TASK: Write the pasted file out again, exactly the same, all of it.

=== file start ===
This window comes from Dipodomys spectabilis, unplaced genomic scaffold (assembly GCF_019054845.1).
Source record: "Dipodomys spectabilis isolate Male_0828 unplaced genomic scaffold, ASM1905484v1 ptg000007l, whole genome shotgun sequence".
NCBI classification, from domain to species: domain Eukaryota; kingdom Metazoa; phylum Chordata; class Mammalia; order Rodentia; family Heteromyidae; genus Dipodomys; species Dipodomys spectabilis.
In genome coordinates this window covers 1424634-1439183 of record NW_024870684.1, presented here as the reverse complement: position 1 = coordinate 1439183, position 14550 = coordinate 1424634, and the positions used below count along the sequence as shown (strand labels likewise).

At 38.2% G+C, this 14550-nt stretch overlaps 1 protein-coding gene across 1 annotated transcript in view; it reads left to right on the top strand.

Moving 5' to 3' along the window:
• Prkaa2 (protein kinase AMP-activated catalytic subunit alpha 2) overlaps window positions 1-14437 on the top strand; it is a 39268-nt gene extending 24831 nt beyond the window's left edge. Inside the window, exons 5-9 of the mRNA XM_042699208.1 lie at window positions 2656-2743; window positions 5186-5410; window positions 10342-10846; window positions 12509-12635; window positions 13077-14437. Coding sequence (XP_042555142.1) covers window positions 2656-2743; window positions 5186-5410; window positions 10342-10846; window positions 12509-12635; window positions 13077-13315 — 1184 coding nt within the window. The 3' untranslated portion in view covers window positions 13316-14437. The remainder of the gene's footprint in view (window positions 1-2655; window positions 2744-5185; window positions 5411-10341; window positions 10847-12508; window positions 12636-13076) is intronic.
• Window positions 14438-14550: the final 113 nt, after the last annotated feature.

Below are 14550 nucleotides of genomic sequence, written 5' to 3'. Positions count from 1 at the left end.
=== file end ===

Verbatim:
This window comes from Dipodomys spectabilis, unplaced genomic scaffold (assembly GCF_019054845.1).
Source record: "Dipodomys spectabilis isolate Male_0828 unplaced genomic scaffold, ASM1905484v1 ptg000007l, whole genome shotgun sequence".
NCBI classification, from domain to species: domain Eukaryota; kingdom Metazoa; phylum Chordata; class Mammalia; order Rodentia; family Heteromyidae; genus Dipodomys; species Dipodomys spectabilis.
In genome coordinates this window covers 1424634-1439183 of record NW_024870684.1, presented here as the reverse complement: position 1 = coordinate 1439183, position 14550 = coordinate 1424634, and the positions used below count along the sequence as shown (strand labels likewise).

At 38.2% G+C, this 14550-nt stretch overlaps 1 protein-coding gene across 1 annotated transcript in view; it reads left to right on the top strand.

Moving 5' to 3' along the window:
• Prkaa2 (protein kinase AMP-activated catalytic subunit alpha 2) overlaps window positions 1-14437 on the top strand; it is a 39268-nt gene extending 24831 nt beyond the window's left edge. Inside the window, exons 5-9 of the mRNA XM_042699208.1 lie at window positions 2656-2743; window positions 5186-5410; window positions 10342-10846; window positions 12509-12635; window positions 13077-14437. Coding sequence (XP_042555142.1) covers window positions 2656-2743; window positions 5186-5410; window positions 10342-10846; window positions 12509-12635; window positions 13077-13315 — 1184 coding nt within the window. The 3' untranslated portion in view covers window positions 13316-14437. The remainder of the gene's footprint in view (window positions 1-2655; window positions 2744-5185; window positions 5411-10341; window positions 10847-12508; window positions 12636-13076) is intronic.
• Window positions 14438-14550: the final 113 nt, after the last annotated feature.

Below are 14550 nucleotides of genomic sequence, written 5' to 3'. Positions count from 1 at the left end.